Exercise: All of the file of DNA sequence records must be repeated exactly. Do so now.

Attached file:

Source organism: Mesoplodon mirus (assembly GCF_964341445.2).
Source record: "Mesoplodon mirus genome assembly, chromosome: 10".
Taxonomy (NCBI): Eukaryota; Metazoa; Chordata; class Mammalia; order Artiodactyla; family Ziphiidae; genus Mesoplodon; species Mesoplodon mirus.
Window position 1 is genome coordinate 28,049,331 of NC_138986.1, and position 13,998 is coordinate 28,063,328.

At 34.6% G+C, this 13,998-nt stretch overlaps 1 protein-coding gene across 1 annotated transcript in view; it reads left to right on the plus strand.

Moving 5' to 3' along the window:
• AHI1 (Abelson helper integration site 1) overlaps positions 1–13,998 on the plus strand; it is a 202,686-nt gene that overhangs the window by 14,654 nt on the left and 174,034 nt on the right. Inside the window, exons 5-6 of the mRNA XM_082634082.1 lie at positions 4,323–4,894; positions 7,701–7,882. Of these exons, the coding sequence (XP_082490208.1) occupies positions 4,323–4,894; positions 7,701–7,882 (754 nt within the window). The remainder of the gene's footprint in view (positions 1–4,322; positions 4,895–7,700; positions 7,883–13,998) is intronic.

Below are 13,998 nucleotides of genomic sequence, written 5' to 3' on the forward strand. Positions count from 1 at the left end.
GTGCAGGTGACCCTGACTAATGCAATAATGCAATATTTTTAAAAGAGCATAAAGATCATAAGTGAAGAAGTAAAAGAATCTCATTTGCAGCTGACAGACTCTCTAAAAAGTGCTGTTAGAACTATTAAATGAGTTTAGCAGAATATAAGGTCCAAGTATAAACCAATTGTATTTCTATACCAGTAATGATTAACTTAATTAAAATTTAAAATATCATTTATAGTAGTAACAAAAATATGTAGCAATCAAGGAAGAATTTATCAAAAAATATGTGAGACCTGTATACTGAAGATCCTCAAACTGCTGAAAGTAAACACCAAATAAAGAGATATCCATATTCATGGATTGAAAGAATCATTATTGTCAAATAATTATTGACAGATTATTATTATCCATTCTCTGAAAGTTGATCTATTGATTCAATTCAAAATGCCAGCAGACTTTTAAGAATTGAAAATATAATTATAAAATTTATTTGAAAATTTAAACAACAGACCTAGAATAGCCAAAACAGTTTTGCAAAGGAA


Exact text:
Source organism: Mesoplodon mirus (assembly GCF_964341445.2).
Source record: "Mesoplodon mirus genome assembly, chromosome: 10".
Taxonomy (NCBI): Eukaryota; Metazoa; Chordata; class Mammalia; order Artiodactyla; family Ziphiidae; genus Mesoplodon; species Mesoplodon mirus.
Window position 1 is genome coordinate 28,049,331 of NC_138986.1, and position 13,998 is coordinate 28,063,328.

At 34.6% G+C, this 13,998-nt stretch overlaps 1 protein-coding gene across 1 annotated transcript in view; it reads left to right on the plus strand.

Moving 5' to 3' along the window:
• AHI1 (Abelson helper integration site 1) overlaps positions 1–13,998 on the plus strand; it is a 202,686-nt gene that overhangs the window by 14,654 nt on the left and 174,034 nt on the right. Inside the window, exons 5-6 of the mRNA XM_082634082.1 lie at positions 4,323–4,894; positions 7,701–7,882. Of these exons, the coding sequence (XP_082490208.1) occupies positions 4,323–4,894; positions 7,701–7,882 (754 nt within the window). The remainder of the gene's footprint in view (positions 1–4,322; positions 4,895–7,700; positions 7,883–13,998) is intronic.

Below are 13,998 nucleotides of genomic sequence, written 5' to 3' on the forward strand. Positions count from 1 at the left end.
GTGCAGGTGACCCTGACTAATGCAATAATGCAATATTTTTAAAAGAGCATAAAGATCATAAGTGAAGAAGTAAAAGAATCTCATTTGCAGCTGACAGACTCTCTAAAAAGTGCTGTTAGAACTATTAAATGAGTTTAGCAGAATATAAGGTCCAAGTATAAACCAATTGTATTTCTATACCAGTAATGATTAACTTAATTAAAATTTAAAATATCATTTATAGTAGTAACAAAAATATGTAGCAATCAAGGAAGAATTTATCAAAAAATATGTGAGACCTGTATACTGAAGATCCTCAAACTGCTGAAAGTAAACACCAAATAAAGAGATATCCATATTCATGGATTGAAAGAATCATTATTGTCAAATAATTATTGACAGATTATTATTATCCATTCTCTGAAAGTTGATCTATTGATTCAATTCAAAATGCCAGCAGACTTTTAAGAATTGAAAATATAATTATAAAATTTATTTGAAAATTTAAACAACAGACCTAGAATAGCCAAAACAGTTTTGCAAAGGAA